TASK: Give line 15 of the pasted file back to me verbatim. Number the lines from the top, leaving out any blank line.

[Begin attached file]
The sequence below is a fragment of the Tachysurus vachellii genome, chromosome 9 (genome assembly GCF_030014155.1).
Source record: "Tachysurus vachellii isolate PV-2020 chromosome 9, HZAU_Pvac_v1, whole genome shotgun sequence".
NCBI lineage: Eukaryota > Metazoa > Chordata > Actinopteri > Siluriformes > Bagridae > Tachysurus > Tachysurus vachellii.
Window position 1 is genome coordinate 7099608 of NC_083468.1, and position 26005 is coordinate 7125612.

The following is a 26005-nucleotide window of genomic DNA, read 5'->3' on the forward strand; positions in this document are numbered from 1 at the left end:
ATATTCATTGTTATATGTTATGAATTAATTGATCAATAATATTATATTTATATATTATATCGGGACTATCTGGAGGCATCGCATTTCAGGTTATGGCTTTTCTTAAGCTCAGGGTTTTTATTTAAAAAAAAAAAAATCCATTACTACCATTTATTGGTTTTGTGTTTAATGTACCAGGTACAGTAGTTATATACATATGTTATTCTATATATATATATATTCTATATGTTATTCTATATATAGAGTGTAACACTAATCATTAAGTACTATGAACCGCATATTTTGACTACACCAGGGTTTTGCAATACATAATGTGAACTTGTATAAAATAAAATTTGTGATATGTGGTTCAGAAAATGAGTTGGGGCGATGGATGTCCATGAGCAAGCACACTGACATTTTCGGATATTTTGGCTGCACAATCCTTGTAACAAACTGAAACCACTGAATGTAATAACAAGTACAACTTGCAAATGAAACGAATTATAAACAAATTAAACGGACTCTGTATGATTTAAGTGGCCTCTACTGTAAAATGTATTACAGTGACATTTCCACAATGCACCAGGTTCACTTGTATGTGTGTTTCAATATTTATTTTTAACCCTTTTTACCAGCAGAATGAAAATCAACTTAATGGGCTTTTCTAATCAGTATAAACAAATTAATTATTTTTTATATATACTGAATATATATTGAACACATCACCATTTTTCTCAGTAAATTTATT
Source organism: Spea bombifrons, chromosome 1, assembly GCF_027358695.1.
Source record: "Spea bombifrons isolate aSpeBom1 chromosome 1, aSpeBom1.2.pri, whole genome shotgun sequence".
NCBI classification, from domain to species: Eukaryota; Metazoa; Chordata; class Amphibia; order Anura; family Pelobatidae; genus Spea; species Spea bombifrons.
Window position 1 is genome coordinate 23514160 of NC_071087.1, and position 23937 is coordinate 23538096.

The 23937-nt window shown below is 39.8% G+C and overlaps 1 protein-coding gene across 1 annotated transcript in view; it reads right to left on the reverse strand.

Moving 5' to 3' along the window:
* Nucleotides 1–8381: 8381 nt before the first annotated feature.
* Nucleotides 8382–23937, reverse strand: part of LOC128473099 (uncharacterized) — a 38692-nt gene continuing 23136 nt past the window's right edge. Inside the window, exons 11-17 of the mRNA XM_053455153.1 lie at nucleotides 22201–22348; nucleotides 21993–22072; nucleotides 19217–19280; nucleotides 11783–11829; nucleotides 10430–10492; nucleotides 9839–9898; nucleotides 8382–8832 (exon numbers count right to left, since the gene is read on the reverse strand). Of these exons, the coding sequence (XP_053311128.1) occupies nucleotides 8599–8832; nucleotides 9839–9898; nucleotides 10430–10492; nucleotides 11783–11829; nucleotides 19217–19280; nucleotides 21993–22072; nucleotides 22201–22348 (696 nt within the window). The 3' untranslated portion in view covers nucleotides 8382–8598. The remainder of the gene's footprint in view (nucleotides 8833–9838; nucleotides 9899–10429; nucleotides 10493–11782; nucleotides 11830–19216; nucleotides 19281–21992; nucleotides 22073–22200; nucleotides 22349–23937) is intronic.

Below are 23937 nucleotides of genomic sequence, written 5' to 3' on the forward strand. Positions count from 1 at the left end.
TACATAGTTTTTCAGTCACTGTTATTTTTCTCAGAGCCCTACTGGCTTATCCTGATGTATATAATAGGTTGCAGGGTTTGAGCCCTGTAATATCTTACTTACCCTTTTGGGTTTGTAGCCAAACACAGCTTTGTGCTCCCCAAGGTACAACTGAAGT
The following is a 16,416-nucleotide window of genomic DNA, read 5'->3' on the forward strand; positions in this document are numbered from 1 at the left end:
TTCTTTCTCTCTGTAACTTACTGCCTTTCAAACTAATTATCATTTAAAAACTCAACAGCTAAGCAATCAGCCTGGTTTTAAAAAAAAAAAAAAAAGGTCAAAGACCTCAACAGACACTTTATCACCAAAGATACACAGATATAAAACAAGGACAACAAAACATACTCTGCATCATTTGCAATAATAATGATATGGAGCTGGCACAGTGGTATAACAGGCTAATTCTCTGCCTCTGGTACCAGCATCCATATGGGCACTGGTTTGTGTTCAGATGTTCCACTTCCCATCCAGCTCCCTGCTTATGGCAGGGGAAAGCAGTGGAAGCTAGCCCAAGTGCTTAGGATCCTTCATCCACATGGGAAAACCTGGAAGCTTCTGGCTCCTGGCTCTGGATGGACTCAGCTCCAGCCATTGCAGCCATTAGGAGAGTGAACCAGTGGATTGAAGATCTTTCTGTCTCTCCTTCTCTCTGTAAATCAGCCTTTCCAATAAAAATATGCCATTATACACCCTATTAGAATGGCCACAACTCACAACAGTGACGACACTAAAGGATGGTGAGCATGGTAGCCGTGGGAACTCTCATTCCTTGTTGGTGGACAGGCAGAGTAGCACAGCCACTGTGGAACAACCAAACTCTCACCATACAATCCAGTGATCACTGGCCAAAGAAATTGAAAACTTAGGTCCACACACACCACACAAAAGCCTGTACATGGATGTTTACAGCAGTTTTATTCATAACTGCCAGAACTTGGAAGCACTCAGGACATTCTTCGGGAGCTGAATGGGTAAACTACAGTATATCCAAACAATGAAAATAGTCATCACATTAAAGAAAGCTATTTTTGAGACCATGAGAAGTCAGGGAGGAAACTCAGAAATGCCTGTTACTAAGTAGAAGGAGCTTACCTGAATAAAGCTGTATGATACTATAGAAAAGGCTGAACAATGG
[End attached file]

Below are 23937 nucleotides of genomic sequence, written 5' to 3' on the forward strand. Positions count from 1 at the left end.